Provides senior Sociology majors with a culminating activity in their senior year. The seminar integrates theory, research, and analytic skills and requires written and oral presentations on approved topics. Prerequisite: SOC 101 with a minimum grade of "C."

What is a Sociology Major?                     

While all social sciences are interested in understanding human behavior, sociology is distinguished by its focus on understanding patterns of  ​human behavior and emphasizing the social forces that shape and influence these patterns. Often, this perspective is surprising and can challenge assumptions of how the world works. The subject matter of sociology is broad—anything about social life one is interested in can be (and likely has been) studied by sociologists. Ultimately, students of sociology develop an appreciation for ways in which social structures and culture shape the world they live in and thus shape their own lives. 


This breadth of social life is reflected in the sociology curriculum. After taking SOC 101 Introduction to Sociology, which is a prerequisite for other sociology courses, students are free to pursue other areas of interest. Courses on social institutions (such as religion, medicine, and the criminal justice system), social processes (such as the relationship between the self and society, social movements, and deviance), and social stratification (such as race, class and gender) represent the rich diversity of social life that sociologists are interested in understanding. These offerings are complimented by grounding in social theory and methodology. As a social science, sociological knowledge is based on empirical observation and analysis that is informed by and informs social theory.

Sociology Club Homecoming Parade
The standard major provides a mix of seven core courses and six elective choices. Students with an interest in criminal justice can pursue a concentration in that area taking an additional list of core courses in the criminal justice emphasis. Students who wish to pursue the minor take the introductory course and then choose five elective courses. SOC 101 Introduction to Sociology, and SOC 168 Social Problems, also fulfill Area I General Education requirements. Sociology majors are encouraged to take MATH 140 College Algebra, to fulfill the general education mathematics competency requirement.

Student and Faculty Engagement

In addition to classroom instruction, The Sociology Club and the International Honors Society in Sociology, Alpha Kappa Delta, are active on campus with social and intellectual activities. While sociology provides a useful perspective for any kind of employment, graduates typically find employment in social services, law enforcement, teaching, and research.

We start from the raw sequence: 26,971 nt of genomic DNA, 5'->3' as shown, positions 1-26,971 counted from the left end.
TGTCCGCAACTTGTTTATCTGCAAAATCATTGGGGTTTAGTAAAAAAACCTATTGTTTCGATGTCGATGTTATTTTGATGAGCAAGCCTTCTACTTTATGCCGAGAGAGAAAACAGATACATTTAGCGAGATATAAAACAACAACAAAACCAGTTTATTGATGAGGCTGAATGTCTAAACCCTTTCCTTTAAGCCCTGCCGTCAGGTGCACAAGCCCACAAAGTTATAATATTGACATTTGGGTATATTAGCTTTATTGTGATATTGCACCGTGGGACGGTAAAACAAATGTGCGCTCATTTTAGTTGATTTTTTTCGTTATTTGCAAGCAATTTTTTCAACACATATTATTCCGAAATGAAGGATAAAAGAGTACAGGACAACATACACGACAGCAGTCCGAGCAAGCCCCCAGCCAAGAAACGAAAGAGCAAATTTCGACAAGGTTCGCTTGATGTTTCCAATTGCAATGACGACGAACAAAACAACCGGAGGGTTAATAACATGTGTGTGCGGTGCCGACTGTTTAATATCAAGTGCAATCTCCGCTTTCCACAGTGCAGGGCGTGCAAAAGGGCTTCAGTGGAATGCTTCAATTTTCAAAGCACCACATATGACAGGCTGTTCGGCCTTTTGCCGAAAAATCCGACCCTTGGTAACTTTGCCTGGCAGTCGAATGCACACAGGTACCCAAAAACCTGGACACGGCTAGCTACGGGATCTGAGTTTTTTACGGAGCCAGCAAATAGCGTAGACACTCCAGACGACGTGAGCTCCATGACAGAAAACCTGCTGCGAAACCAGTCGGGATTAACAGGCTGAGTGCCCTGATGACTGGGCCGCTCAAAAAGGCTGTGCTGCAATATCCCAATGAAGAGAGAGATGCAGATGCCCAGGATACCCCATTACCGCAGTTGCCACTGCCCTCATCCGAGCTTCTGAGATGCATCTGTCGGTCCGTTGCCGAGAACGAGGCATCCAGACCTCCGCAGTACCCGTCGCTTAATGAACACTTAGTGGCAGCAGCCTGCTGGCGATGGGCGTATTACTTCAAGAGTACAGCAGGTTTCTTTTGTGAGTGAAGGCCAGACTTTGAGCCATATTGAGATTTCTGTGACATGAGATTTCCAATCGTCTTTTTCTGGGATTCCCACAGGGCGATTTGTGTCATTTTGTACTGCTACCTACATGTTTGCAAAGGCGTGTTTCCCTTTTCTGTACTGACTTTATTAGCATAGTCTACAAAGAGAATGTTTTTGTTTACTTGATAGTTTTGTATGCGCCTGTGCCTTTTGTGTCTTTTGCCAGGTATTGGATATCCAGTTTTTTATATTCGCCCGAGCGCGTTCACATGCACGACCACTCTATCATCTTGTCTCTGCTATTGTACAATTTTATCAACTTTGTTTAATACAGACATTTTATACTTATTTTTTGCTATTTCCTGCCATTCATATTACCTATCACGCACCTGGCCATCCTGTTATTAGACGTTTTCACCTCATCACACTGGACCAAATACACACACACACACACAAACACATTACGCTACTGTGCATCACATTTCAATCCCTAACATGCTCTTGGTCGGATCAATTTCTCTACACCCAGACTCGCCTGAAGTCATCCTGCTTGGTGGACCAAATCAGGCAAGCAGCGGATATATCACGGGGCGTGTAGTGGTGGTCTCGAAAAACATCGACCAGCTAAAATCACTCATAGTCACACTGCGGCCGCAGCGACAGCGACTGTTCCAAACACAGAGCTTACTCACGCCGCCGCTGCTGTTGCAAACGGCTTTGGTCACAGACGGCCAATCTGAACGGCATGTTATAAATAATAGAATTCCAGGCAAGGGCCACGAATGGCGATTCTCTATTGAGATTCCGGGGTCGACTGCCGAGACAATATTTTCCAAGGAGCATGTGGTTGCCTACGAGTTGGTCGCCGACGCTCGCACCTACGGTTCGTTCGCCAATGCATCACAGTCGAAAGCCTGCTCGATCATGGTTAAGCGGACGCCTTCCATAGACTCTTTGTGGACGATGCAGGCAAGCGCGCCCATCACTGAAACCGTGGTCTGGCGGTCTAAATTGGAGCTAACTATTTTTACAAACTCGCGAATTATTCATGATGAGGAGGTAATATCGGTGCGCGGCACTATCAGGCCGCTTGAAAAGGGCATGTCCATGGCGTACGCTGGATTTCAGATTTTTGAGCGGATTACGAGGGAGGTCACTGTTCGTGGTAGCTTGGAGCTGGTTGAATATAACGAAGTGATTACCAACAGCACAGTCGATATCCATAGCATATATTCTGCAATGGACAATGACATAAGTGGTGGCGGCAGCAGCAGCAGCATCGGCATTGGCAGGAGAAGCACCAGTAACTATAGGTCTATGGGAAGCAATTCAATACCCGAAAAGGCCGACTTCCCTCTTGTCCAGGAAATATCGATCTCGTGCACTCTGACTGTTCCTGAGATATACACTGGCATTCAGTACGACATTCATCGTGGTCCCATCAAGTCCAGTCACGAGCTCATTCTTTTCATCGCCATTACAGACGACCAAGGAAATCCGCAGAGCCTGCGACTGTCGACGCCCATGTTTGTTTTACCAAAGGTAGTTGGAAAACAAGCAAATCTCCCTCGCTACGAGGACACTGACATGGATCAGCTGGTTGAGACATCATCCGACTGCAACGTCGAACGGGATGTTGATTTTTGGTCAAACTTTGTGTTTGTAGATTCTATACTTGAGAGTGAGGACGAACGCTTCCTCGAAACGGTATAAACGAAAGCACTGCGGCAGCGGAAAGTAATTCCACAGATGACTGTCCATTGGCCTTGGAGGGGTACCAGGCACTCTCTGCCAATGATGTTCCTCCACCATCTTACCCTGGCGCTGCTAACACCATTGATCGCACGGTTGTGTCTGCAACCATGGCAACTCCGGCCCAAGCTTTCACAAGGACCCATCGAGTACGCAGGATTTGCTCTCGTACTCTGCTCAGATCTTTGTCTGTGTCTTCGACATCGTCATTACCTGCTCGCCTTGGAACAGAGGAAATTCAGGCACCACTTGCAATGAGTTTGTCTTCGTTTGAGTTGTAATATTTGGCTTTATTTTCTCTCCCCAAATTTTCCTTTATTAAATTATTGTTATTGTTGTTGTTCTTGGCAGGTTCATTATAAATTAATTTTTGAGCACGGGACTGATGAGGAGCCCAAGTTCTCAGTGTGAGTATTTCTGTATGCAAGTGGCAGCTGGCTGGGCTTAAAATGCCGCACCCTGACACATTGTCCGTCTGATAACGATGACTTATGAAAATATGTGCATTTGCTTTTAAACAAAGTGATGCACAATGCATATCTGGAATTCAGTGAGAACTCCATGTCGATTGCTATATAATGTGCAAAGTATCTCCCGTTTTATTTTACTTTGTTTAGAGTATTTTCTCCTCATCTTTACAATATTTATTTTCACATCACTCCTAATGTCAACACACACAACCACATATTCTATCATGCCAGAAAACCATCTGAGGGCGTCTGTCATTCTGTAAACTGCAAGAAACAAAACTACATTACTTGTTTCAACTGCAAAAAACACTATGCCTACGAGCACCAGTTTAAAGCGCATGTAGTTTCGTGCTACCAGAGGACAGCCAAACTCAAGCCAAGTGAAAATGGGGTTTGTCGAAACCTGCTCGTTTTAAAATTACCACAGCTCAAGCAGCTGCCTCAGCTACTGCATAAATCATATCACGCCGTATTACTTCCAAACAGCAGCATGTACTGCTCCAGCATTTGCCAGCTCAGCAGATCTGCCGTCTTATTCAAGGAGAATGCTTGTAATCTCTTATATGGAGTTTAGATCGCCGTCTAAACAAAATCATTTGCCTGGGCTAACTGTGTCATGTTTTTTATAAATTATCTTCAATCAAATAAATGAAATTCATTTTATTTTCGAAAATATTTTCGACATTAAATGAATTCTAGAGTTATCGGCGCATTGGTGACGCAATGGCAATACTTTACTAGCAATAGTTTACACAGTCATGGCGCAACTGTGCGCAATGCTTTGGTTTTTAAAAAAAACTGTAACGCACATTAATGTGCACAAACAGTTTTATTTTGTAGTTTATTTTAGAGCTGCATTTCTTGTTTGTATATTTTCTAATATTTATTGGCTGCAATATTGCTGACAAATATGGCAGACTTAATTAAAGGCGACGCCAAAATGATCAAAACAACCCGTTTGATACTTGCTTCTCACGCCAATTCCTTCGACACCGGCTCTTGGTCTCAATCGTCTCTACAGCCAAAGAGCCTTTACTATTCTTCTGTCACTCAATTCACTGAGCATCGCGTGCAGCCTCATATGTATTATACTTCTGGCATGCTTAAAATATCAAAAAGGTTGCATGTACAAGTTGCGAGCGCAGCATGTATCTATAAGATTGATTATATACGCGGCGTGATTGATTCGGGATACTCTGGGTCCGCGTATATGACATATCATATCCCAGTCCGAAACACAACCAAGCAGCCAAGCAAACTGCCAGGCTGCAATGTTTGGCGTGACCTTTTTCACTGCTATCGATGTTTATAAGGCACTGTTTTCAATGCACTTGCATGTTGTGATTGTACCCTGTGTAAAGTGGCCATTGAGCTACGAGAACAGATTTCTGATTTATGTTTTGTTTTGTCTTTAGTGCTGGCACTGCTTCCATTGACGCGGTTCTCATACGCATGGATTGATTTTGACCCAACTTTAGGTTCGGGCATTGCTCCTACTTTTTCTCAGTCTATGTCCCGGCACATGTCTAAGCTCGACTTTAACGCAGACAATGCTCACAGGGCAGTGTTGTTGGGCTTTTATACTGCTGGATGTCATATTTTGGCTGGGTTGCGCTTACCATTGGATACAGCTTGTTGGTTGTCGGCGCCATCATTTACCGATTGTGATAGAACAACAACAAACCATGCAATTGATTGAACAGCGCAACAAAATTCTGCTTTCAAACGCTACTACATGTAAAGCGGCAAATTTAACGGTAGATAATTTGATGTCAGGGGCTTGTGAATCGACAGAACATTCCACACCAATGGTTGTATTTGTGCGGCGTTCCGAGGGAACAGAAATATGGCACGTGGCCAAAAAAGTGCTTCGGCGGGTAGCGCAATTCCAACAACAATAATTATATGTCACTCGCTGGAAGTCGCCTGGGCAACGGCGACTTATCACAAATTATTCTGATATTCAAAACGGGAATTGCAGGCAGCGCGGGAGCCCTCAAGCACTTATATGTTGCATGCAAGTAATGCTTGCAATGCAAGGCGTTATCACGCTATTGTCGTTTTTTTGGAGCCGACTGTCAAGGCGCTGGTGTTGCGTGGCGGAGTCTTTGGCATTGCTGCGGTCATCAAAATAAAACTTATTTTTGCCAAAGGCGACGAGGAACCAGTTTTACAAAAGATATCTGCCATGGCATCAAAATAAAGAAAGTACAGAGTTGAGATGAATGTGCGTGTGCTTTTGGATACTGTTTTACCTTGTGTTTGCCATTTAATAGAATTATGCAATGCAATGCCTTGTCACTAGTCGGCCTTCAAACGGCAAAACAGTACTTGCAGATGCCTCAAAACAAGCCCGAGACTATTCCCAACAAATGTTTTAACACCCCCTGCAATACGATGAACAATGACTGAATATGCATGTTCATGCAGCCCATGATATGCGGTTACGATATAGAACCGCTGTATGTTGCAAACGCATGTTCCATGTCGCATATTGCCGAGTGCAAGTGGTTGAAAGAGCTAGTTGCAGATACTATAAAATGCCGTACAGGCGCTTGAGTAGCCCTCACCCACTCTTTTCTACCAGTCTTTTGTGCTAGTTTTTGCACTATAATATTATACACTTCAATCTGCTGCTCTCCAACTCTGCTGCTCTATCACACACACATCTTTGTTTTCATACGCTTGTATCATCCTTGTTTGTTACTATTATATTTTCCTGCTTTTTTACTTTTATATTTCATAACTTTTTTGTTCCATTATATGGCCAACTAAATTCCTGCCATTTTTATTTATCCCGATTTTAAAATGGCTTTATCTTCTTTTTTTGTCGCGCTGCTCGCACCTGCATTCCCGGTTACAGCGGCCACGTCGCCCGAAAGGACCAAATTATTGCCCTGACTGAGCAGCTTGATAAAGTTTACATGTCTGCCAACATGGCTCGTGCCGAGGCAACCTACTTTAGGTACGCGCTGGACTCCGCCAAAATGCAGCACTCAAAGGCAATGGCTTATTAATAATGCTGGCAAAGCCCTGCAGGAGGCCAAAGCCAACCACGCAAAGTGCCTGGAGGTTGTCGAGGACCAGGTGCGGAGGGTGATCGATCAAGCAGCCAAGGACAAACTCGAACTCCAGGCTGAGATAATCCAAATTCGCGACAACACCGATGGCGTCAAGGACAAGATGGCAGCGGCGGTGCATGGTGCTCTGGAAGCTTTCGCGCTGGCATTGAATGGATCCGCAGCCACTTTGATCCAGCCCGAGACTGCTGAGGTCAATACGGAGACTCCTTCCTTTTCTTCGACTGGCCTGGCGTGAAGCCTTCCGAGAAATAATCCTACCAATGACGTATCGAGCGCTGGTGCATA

Western's sociologists organize an annual symposium with other small colleges/universities which provides students an opportunity to present their original research in a professional setting. This symposium is  a great opportunity for students to interact with their peers from other institutions, and to gain experience in making professional presentations in an academic setting.  Western has hosted this symposium three times over the last five years. Topics for student presentations have included: sexual assault, drug use, collegiate athletics, and religion. 

Colorado Statewide Articulation Agreements for Approved Majors:


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Faculty & Staff


Assistant Professor of Sociology
B.A., University of Montana (Native American Studies and Sociology), M.A., Colorado State University (Sociology), Ph.D., Colorado State University (Sociology)
Phone: 970.943.7126
Office Location: Kelley Hall 220
Katherine A Clark
Lecturer in Environment & Sustainability
B.A., James Madison University, M.S. University of Colorado Boulder, Ph.D. Environmental Studies University of Colorado Boulder
Office Location: Kelley Hall 226
Assistant Professor of Sociology
B.A., University of Iowa (Sociolgy), M.A., University of Nebraska at Omaha (Sociolgy), Ph.D., Colorado State University (Sociology and International Political Economy)
Phone: 970.943.2289
Office Location: Kelley Hall 221
Chair, Department of Behavioral and Social Sciences; Professor of Sociology
B.A., M.A., Louisiana State University; Ph.D., Colorado State University.
Phone: (970) 943-2070
Office Location: Kelley 218
Dave Pinkerton
Lecturer in Psychology and Sociology
B.A., University of Northern Colorado, Chemistry, Ph.D., University of Denver, Curriculum and Instruction, M.S. Colorado School of Mines, Chemical and Petroleum Refining Engineering
Phone: (970) 943-2098
Office Location: Kelley 203
Assistant Professor of Sociology
PhD Kansas State University, Criminology and Gender, M.S. Mankato State University at Mankato, Sociology and Higher Education, B.A., Adams State University, Sociology/Psychology with emphases in Criminology and Social Welfare
Phone: 970.943.2059
Office Location: Kelley Hall 213